Friday, June 26, 2015

Resource Constraints in Rural Education

This is the third blog in a four-part series originally published on Rural schools are highly constrained, both in the resources that receive from state and local sources and in the ways they are required to spend money. As a result schools have difficulty recruiting all the teachers they need, especially in science, mathematics, and education for limited-English speaking children. Localities forced to cut spending can be forced to cut instructional time and student services rather than change staffing patterns or cut the costs of compliance and record keeping. Rural schools need much more flexibility in how they staff themselves, use funds, find talent, and experiment with online technology. Regulations and mandates from policymakers and administrators who think they know the answer to rural schools’ problems, e.g. to hire particular people or use particular online courses, are steps in the wrong direction.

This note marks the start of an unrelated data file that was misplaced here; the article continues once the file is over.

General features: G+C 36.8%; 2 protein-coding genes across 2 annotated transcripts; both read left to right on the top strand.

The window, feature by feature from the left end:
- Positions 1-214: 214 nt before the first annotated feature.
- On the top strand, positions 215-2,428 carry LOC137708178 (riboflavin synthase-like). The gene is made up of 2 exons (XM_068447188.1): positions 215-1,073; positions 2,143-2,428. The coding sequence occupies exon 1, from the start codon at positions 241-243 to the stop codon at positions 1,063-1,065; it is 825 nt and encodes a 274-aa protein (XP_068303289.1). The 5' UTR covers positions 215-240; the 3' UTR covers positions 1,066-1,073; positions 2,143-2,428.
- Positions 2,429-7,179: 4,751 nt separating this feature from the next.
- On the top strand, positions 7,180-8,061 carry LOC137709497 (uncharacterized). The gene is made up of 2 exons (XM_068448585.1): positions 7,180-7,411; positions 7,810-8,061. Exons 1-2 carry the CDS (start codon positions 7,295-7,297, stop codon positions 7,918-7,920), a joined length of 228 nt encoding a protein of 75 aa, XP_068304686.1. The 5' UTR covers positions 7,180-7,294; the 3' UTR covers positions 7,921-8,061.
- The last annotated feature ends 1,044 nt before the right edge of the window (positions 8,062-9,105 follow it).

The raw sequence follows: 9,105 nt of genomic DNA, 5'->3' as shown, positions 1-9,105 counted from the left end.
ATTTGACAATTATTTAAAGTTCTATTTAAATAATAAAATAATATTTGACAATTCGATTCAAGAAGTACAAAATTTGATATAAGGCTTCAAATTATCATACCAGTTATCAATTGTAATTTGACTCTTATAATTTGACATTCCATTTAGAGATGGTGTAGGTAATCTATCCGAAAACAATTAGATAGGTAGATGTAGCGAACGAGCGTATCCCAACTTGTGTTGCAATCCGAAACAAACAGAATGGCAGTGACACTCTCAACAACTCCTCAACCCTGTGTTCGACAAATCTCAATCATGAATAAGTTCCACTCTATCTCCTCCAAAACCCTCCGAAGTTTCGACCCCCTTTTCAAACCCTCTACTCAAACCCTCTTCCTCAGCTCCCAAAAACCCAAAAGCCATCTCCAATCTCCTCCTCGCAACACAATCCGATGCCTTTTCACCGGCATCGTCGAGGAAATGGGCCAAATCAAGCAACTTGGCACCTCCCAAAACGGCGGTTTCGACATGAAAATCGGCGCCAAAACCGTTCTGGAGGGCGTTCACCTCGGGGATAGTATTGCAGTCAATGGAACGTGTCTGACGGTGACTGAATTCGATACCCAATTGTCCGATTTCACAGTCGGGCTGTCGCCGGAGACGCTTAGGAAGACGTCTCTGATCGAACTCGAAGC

Idaho is an example of a state in which the very low rate of spending on K-12 limits what schools can provide. Some efficiencies are possible, but a combination of very low spending levels and continuing cuts in state and local support can be crippling. Wealthier urban areas around Boise can generously supplement school budgets, in ways that poorer rural communities can’t match. This puts rural schools at a disadvantage in the competition for talented educators, consistent with Dan Player’s report. Moreover, the fact that virtually all the money available to rural districts is tied up in salaries means that schools are inflexible and slow to change. In many cases, districts can change their instructional programs only when a tenured teacher retires and frees up some money. When the local teaching force is stable and no one’s performance is problematic, district leaders have few options. Localities that can’t maintain local levies or that experience population decline, have it much tougher. Many have tried to maintain their current teaching staffs and class offerings by cutting the school week to 4 longer days (presumably cutting costs of bussing, utilities, and nonprofessional staff). But further declines in population or funding could force real reductions in course offerings and teaching staff. At the limit, some districts must consolidate schools, merge with other districts, or switch to blended or online instructional models. Districts that experience significant population growth also face challenges. Some are financial, if state funding lags behind student enrollment, so that the same staff and school facilities must serve more children. But even when funding grows, rural districts can have difficulty meeting the needs of new students, especially if their needs are different from previous students. As Ed Kissam’s paper shows, districts serving large groups of new Hispanic students have difficulty finding teachers with appropriate language skills. Some localities also struggle to develop instructional programs that take account of Hispanic children’s prior learning levels and motivation. The latter challenge is particularly severe for high school age Hispanic students, who disengage and drop out at far higher rates than the Anglo children districts traditionally serve. Given limited capacities, local reluctance to increase spending, and the “otherness” of the new Hispanic students, school and district leaders can find it hard to offer what students need. Sperry and Hill’s superintendent interviews also revealed that Hispanics living in residential enclaves are reluctant to vote in levy elections and assert themselves in local board meetings. In such cases the superintendent can be alone in pressing their case. Andy Rotherham makes the case forcefully: federal programs give rural schools relatively little money, don’t improve their freedom of action, and yet require them to do a great deal of recordkeeping. This costs money. Compared to larger urban districts, rural schools must devote a higher proportion of federal funding to recordkeeping and compliance. These issues can dominate the time of vital district leaders, usually the superintendent. Rural superintendents also note that the No Child Left Behind “Fully Qualified Teacher” Provision made it difficult for districts with few staffing options to employ generalists who could teach subjects in which they were not formally certified. Sperry and Hill heard similar complaints about state programs. Many were relieved, for example, that Idaho statewide initiatives that would put further earmarks on state funds were defeated in 2013. As Marguerite Roza’s research shows, small rural districts are capable of innovating in ways that make the most of their limited resources. But to do that they must be free to redirect funds, invest in new ideas, and adapt in light of evidence. Every state limits flexibility and problem solving via regulations about class size minima, mandatory school staffing patterns, student seat time, the teaching of particular courses separate from all others e.g. state history, mandatory salary scales, set-asides for professional development, etc. These requirements protect some interests, e.g. colleges of education, but they prevent experimentation with time, money, and methods that can make schools productive and adaptable. Unfortunately, until now no one has made the case for flexibility as a necessary condition for rural school survival and success. In future ROCI task force publications we will further illustrate ways in which rural schools need and can use flexibility, and we will suggest how they can get it.

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